Modern Techniques Of Teaching Elementary School Children With Migrant Backgrounds

Abstract

Educational institutions take the leading place in psychological, pedagogical, sociocultural, and language adaptation of children with migrational backgrounds. The success of teaching mainly depends on the teacher. For effective work with children with migrational backgrounds, a teacher should have multicultural competences which are expressed in personal qualities and professional skills. An important component of teachers’ multicultural attributes is the understanding of forms, approaches, and working methods in a multicultural class - in other words technologies of teaching and assisting pupils. The research objective is to systematize the technologies of teaching described in foreign and Russian scientific literature, to reveal the techniques of teaching children with migrational backgrounds applied in teaching practice. We used questionnaires with open questions in this study. The feedback from respondents were subjected to content analysis. Casual selection from sixty-three elementary school teachers were used in this research. Russian elementary school teachers working with children with migrational backgrounds were mostly considered in this study and we used ethnocultural, group, interactive, game technologies, technologies of individualization of teaching processes, and technologies of differentiated teaching. 21% of the interviewed teachers gave additional Russian lessons for children with migrational backgrounds, but did not use the technique of teaching Russian as foreign language. Also, several limitations in application of questioning methods in this research have come to light. These limitations have been related to the impossibility of obtaining specified, straightforward, and concretized answers from the respondents.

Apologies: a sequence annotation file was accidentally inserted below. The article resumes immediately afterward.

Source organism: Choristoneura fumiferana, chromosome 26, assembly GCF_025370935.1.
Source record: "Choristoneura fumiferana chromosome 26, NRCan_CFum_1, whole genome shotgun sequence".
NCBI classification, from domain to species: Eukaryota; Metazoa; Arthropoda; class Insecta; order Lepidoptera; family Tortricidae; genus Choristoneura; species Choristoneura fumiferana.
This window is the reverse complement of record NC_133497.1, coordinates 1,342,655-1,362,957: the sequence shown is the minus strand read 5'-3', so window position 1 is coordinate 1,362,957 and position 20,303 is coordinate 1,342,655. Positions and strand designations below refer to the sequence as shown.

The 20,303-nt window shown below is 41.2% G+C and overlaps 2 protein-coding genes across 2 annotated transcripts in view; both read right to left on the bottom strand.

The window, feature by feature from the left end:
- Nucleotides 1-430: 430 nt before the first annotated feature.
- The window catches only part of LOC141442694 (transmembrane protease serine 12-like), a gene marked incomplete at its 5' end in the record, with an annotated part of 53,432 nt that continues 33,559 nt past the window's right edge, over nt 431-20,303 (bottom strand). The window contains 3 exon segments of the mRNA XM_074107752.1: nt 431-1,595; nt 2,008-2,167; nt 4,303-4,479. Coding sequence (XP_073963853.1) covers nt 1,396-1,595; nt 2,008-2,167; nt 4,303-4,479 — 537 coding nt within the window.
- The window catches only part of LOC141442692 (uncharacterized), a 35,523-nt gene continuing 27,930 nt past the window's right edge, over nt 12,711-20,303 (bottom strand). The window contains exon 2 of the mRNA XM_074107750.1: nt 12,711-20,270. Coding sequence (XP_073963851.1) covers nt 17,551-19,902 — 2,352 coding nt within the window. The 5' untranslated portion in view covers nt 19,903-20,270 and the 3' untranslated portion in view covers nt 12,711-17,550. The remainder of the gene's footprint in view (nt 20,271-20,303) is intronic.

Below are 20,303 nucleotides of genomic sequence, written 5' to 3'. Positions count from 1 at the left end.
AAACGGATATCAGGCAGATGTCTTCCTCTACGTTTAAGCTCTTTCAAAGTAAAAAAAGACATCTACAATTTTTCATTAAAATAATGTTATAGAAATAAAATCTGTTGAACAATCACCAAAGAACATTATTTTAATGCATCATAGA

Keywords: Children with migrational backgroundselementary school teacherstechniques of teachingpsychological and pedagogical assistance

Introduction